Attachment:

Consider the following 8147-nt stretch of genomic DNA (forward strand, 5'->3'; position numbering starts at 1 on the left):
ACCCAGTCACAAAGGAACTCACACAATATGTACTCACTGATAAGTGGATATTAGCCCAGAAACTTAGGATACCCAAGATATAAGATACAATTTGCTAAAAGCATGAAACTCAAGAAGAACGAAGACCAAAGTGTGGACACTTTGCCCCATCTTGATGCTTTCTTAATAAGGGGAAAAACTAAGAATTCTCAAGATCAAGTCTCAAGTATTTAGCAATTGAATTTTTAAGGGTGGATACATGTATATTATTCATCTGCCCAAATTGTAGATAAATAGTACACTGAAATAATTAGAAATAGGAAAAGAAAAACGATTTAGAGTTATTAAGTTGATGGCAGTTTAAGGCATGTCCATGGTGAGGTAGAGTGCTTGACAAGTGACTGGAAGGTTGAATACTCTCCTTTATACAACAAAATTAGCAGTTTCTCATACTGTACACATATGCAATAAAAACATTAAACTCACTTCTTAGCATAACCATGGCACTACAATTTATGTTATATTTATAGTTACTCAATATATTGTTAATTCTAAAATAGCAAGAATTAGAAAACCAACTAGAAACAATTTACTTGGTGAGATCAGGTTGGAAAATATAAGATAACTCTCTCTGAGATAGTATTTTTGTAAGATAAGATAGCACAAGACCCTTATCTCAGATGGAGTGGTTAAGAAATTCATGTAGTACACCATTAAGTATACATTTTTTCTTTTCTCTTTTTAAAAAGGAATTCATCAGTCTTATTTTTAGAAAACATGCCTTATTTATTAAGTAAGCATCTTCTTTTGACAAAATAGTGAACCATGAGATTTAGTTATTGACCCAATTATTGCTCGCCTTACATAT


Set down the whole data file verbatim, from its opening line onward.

Consider the following 8147-nt stretch of genomic DNA (forward strand, 5'->3'; position numbering starts at 1 on the left):
ACCCAGTCACAAAGGAACTCACACAATATGTACTCACTGATAAGTGGATATTAGCCCAGAAACTTAGGATACCCAAGATATAAGATACAATTTGCTAAAAGCATGAAACTCAAGAAGAACGAAGACCAAAGTGTGGACACTTTGCCCCATCTTGATGCTTTCTTAATAAGGGGAAAAACTAAGAATTCTCAAGATCAAGTCTCAAGTATTTAGCAATTGAATTTTTAAGGGTGGATACATGTATATTATTCATCTGCCCAAATTGTAGATAAATAGTACACTGAAATAATTAGAAATAGGAAAAGAAAAACGATTTAGAGTTATTAAGTTGATGGCAGTTTAAGGCATGTCCATGGTGAGGTAGAGTGCTTGACAAGTGACTGGAAGGTTGAATACTCTCCTTTATACAACAAAATTAGCAGTTTCTCATACTGTACACATATGCAATAAAAACATTAAACTCACTTCTTAGCATAACCATGGCACTACAATTTATGTTATATTTATAGTTACTCAATATATTGTTAATTCTAAAATAGCAAGAATTAGAAAACCAACTAGAAACAATTTACTTGGTGAGATCAGGTTGGAAAATATAAGATAACTCTCTCTGAGATAGTATTTTTGTAAGATAAGATAGCACAAGACCCTTATCTCAGATGGAGTGGTTAAGAAATTCATGTAGTACACCATTAAGTATACATTTTTTCTTTTCTCTTTTTAAAAAGGAATTCATCAGTCTTATTTTTAGAAAACATGCCTTATTTATTAAGTAAGCATCTTCTTTTGACAAAATAGTGAACCATGAGATTTAGTTATTGACCCAATTATTGCTCGCCTTACATAT